I read a book 5-10 years ago where there were some wizards/monks/something similar where their success as wizards is limited to their concentration skills which they use to "build" their towers filled with books and artifacts.

The towers are imaginary, but still give them real power and the place where they store their knowledge.

This was an interesting idea, but I can't remember the author or the title or anything else.

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    Did any of this story take place in a frozen environment and have wars between zombies and barbarian tribes? And did the wizard's 'mental' tower have endless rooms which each room held a spell as a way of remembering it? – BadMike01 Aug 10 '13 at 22:21
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    @BadMike01 I'd like the title of that book even if not the one requested. – Tanath Aug 15 '13 at 23:11
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    Please clarify, are we talking about real, physical towers built using mental powers, or abstract, mental constructs that exist only inside the wizard's head? – Avner Shahar-Kashtan Aug 27 '13 at 6:51
  • @Tanath Sara Douglass: Axis trilogy, Wayfarer Redemption trilogy and The Darkglass Mountain Trilogy. I haven't read the first 2 trilogies yet, but the tower appears prominently in the 3rd one (2nd book). – Tonny Jul 7 '14 at 22:01
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    Interestingly, it made me think of both Stephen King's Dreamcatcher and Sherlock's 'Mind Palace.' -- it's a very old idea, tho -- The ancient Greeks and Romans both know of this technique. – K-H-W Aug 17 '18 at 21:07

Tondelo, one the the users of the Dark Dweomer in "Darkspell" by Katherine Kerr constructs "memory palaces" similar to what's been described in other answers (and in the current BBC TV series 'Sherlock'.)

In this sequel to her first novel, "Daggerspell", the author returns to the extraordinary world of Deverry and to the three enchanting characters whose poignant love transcends the boundaries of time and even death.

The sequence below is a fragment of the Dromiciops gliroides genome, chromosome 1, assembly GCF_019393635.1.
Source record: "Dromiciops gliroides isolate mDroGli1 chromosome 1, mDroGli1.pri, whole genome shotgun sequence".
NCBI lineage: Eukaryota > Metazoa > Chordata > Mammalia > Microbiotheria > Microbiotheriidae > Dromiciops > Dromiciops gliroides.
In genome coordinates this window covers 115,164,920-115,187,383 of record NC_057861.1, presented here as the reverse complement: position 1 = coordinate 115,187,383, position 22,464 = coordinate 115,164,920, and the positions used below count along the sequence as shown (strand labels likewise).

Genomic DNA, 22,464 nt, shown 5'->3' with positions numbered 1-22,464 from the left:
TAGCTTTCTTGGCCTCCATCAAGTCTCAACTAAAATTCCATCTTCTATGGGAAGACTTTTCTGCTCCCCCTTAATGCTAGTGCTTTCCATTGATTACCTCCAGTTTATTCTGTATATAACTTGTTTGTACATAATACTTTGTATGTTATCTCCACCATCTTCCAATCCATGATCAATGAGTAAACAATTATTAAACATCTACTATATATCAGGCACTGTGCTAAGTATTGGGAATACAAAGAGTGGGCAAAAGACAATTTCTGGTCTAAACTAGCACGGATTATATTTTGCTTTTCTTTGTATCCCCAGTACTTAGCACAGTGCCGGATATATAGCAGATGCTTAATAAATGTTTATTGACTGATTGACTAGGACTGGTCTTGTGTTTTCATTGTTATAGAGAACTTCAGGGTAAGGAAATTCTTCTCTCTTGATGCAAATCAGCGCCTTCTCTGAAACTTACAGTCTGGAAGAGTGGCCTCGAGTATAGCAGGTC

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  • I know I've read this book so this might be it, but i'm not completely sure. I'll reread the book and mark the answer – Fredrik Mar 21 '18 at 23:32
  • Why is @TheLethalCarrot adding descriptions of the books to the answers? How is that constructive/helpful? – Aurelius Aug 18 '18 at 4:23
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    @Aurelius: I think they are trying to add context in the way that we often do with "name only" or "link only" answers. TheLethalCarrot? – FuzzyBoots Aug 18 '18 at 4:28

Perhaps the Disciples of Aldur from The Belgariad/The Malloreon - they used the power of the Will and the Word. Sorry but I don't have any of the texts with me though, but from memory each sorcerer built his own tower with his mind.

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    Not entirely correct: They envisioned the tower and then build the real thing using magic to replace labor. – Tonny Jul 7 '14 at 22:00
  • This might be it, but i'm not completely sure. I'll reread the book and mark the answer – Fredrik Mar 21 '18 at 23:31

A minor but memorable feature of John Crowley's 1981 fantasy novel "Little, Big" is that one of the characters, Ariel Hawksquill, practices a form of "magic" whose chief feature is constructing buildings in the mind.

Ariel Hawksquill, greatest mage of this age of the world... Her one Great Art, and it was all she needed... The Art of Memory...

Little, Big - Book Three, Chapter IV

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    Which he got off of the historical use of 'memory palaces.' – Lexible Dec 31 '14 at 18:57
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    @TheLethalCarrot - I reverted your edit. The addition didn't seem relevant, wasn't cited, and pulled in a downvote. – Chris Sunami supports Monica Aug 18 '18 at 3:46
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    @ChrisSunami - Could you add a quote (or a blurb) that shows that this is the right answer – Valorum Aug 18 '18 at 13:22

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